Whittaker series has Doctor Who’s highest average audience in nearly a decade
The first five episodes in the 2018 run have been watched by an average 8.55 million viewers.
Jodie Whittaker’s debut series as Doctor Who is attracting the programme’s highest average TV audience for nearly 10 years.
Full ratings for Whittaker’s first five episodes put the average audience at 8.55 million.
The last time the show enjoyed a larger average after five episodes was in 2010 – Matt Smith’s first series in the title role.
Whittaker’s average is also higher than the equivalent figure for the 2007 and 2008 series, when David Tennant was playing the Doctor.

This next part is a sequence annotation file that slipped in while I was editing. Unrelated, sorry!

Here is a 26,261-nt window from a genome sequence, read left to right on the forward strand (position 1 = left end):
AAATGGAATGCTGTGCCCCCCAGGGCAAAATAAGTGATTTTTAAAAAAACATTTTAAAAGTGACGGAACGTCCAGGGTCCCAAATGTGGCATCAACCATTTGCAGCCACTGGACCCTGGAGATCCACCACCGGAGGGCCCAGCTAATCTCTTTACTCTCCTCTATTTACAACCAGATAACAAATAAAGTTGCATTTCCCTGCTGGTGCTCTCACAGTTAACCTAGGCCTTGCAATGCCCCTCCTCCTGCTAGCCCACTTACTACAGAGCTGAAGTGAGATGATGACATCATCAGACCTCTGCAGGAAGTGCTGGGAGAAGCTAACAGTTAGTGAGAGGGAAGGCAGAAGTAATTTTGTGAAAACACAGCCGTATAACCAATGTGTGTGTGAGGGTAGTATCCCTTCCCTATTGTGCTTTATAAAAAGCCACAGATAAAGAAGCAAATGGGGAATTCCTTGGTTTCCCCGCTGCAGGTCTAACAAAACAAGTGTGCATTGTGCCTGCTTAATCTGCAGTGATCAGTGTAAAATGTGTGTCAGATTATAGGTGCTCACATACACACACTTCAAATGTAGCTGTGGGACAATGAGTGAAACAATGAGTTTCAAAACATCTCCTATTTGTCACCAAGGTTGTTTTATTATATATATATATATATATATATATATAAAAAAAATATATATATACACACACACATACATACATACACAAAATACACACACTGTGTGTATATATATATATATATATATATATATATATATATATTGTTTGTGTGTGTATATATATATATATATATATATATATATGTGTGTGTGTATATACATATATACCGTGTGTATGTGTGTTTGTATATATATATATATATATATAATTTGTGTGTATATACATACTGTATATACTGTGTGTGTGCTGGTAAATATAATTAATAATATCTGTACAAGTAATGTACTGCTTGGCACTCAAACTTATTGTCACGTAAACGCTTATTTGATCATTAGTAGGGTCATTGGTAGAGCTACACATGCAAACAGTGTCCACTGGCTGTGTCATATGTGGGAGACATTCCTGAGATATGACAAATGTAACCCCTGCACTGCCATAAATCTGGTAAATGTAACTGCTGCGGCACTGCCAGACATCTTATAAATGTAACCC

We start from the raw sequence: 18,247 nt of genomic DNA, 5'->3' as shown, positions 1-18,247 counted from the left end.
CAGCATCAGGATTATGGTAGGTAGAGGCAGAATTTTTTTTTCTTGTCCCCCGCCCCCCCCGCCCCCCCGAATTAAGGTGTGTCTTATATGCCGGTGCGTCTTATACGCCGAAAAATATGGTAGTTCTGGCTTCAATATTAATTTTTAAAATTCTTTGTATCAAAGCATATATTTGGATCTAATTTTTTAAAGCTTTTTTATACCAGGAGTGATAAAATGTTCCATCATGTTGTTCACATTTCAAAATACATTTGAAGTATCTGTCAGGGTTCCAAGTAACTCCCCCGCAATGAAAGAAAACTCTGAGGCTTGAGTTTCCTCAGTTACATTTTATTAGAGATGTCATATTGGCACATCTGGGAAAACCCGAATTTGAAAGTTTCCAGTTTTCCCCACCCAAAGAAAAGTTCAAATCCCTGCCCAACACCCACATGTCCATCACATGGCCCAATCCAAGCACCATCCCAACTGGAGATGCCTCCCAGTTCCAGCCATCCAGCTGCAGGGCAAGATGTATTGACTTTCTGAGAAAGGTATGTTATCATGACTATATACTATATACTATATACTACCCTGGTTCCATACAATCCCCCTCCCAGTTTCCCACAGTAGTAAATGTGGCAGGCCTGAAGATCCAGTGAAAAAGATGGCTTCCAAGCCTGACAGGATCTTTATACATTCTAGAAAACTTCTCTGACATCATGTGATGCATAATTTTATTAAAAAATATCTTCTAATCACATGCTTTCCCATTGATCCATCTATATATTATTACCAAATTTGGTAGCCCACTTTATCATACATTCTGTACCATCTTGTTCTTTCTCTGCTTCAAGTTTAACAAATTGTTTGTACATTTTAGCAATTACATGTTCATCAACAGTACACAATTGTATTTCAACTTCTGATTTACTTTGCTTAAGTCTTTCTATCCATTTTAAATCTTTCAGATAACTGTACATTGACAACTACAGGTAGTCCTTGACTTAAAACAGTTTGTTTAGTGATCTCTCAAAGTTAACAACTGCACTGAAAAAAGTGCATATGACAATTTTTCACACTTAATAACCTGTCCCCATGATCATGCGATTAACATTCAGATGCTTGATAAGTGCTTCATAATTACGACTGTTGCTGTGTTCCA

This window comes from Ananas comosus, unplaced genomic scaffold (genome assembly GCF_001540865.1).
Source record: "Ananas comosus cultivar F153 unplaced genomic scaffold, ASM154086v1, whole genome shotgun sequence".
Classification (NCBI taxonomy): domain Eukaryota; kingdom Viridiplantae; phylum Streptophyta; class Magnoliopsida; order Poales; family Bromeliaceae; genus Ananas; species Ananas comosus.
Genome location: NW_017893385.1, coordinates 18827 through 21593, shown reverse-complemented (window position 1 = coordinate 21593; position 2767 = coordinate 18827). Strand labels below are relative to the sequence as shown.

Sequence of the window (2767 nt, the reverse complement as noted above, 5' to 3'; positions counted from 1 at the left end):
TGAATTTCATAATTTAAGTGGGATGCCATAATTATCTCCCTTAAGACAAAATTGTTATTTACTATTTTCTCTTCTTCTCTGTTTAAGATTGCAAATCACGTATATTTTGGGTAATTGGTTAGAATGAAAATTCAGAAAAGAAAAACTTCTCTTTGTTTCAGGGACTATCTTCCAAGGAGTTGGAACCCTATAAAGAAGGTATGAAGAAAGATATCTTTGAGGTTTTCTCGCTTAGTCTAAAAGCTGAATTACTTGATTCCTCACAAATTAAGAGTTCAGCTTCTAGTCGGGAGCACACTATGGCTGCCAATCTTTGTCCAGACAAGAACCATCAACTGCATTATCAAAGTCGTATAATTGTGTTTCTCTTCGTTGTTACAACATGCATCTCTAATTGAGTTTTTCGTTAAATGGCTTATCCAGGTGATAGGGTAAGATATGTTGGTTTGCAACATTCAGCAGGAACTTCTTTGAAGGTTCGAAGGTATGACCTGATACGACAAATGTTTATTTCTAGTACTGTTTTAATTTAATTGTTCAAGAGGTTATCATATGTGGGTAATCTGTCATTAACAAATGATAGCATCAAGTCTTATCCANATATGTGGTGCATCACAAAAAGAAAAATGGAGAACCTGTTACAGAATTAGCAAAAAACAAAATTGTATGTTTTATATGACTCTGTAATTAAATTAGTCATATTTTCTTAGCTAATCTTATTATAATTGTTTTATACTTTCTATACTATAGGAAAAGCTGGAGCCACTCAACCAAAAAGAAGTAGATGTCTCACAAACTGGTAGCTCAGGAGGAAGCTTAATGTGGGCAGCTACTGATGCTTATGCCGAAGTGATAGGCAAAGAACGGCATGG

Full ratings are different from overnight ratings as they include people who recorded a programme and watched up to seven days later.
They are treated as the official ratings for a TV programme.
Audiences for each of Whittaker’s first five stories as the Doctor have slipped from 10.54 million for episode one to 7.49 million for episode five, according to the latest official figures from Barb.
But the overall average is still higher than the equivalent figure for each of Peter Capaldi’s three series as the Doctor (2014-17), along with the 2011 and 2012/13 series which starred Smith.
Whittaker’s five-episode average of 8.55 million is currently outranked by only three other series in the modern history of Doctor Who: Smith’s debut in 2010 (8.76 million), Tennant’s first series in 2006 (8.66 million) and Christopher Eccleston’s only series as the Doctor in 2005 (8.65 million).
Viewers will get to see Whittaker appear in a total of 10 episodes this series, plus a special episode expected to air over Christmas.